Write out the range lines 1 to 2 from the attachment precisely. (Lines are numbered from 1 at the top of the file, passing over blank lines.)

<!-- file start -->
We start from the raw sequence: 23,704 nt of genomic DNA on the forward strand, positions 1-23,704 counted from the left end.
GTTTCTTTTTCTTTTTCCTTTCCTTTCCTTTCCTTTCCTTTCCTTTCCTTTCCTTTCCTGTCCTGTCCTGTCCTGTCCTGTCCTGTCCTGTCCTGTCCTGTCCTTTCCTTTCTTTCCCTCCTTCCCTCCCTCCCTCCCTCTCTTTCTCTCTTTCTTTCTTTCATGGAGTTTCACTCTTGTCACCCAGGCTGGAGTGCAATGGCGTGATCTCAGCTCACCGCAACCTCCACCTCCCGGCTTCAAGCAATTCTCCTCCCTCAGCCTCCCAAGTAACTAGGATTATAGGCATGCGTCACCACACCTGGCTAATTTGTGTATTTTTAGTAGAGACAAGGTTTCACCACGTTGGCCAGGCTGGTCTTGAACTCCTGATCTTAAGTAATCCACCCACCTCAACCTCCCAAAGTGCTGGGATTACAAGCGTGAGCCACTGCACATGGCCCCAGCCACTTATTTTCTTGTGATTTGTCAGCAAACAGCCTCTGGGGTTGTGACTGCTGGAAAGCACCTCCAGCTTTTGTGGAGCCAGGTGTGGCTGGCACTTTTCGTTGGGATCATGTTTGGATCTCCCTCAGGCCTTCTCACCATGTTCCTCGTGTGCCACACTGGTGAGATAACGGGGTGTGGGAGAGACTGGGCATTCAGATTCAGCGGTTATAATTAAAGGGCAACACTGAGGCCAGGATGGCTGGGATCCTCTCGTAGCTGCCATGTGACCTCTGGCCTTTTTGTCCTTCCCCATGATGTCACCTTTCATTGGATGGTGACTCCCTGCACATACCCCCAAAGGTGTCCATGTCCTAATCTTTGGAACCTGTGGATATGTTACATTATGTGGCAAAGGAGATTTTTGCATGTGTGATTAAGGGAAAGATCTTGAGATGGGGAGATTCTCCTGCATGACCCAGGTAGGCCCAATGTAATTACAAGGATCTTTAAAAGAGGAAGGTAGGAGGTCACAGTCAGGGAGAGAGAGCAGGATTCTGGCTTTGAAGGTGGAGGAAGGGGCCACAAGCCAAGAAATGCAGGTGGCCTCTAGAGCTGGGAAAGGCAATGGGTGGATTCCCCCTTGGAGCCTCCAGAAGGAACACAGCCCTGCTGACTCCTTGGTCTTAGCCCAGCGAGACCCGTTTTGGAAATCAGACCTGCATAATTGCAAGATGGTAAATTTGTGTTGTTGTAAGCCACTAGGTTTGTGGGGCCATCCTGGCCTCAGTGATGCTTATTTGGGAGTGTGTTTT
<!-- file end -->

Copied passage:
We start from the raw sequence: 23,704 nt of genomic DNA on the forward strand, positions 1-23,704 counted from the left end.
GTTTCTTTTTCTTTTTCCTTTCCTTTCCTTTCCTTTCCTTTCCTTTCCTTTCCTTTCCTGTCCTGTCCTGTCCTGTCCTGTCCTGTCCTGTCCTGTCCTGTCCTTTCCTTTCTTTCCCTCCTTCCCTCCCTCCCTCCCTCTCTTTCTCTCTTTCTTTCTTTCATGGAGTTTCACTCTTGTCACCCAGGCTGGAGTGCAATGGCGTGATCTCAGCTCACCGCAACCTCCACCTCCCGGCTTCAAGCAATTCTCCTCCCTCAGCCTCCCAAGTAACTAGGATTATAGGCATGCGTCACCACACCTGGCTAATTTGTGTATTTTTAGTAGAGACAAGGTTTCACCACGTTGGCCAGGCTGGTCTTGAACTCCTGATCTTAAGTAATCCACCCACCTCAACCTCCCAAAGTGCTGGGATTACAAGCGTGAGCCACTGCACATGGCCCCAGCCACTTATTTTCTTGTGATTTGTCAGCAAACAGCCTCTGGGGTTGTGACTGCTGGAAAGCACCTCCAGCTTTTGTGGAGCCAGGTGTGGCTGGCACTTTTCGTTGGGATCATGTTTGGATCTCCCTCAGGCCTTCTCACCATGTTCCTCGTGTGCCACACTGGTGAGATAACGGGGTGTGGGAGAGACTGGGCATTCAGATTCAGCGGTTATAATTAAAGGGCAACACTGAGGCCAGGATGGCTGGGATCCTCTCGTAGCTGCCATGTGACCTCTGGCCTTTTTGTCCTTCCCCATGATGTCACCTTTCATTGGATGGTGACTCCCTGCACATACCCCCAAAGGTGTCCATGTCCTAATCTTTGGAACCTGTGGATATGTTACATTATGTGGCAAAGGAGATTTTTGCATGTGTGATTAAGGGAAAGATCTTGAGATGGGGAGATTCTCCTGCATGACCCAGGTAGGCCCAATGTAATTACAAGGATCTTTAAAAGAGGAAGGTAGGAGGTCACAGTCAGGGAGAGAGAGCAGGATTCTGGCTTTGAAGGTGGAGGAAGGGGCCACAAGCCAAGAAATGCAGGTGGCCTCTAGAGCTGGGAAAGGCAATGGGTGGATTCCCCCTTGGAGCCTCCAGAAGGAACACAGCCCTGCTGACTCCTTGGTCTTAGCCCAGCGAGACCCGTTTTGGAAATCAGACCTGCATAATTGCAAGATGGTAAATTTGTGTTGTTGTAAGCCACTAGGTTTGTGGGGCCATCCTGGCCTCAGTGATGCTTATTTGGGAGTGTGTTTT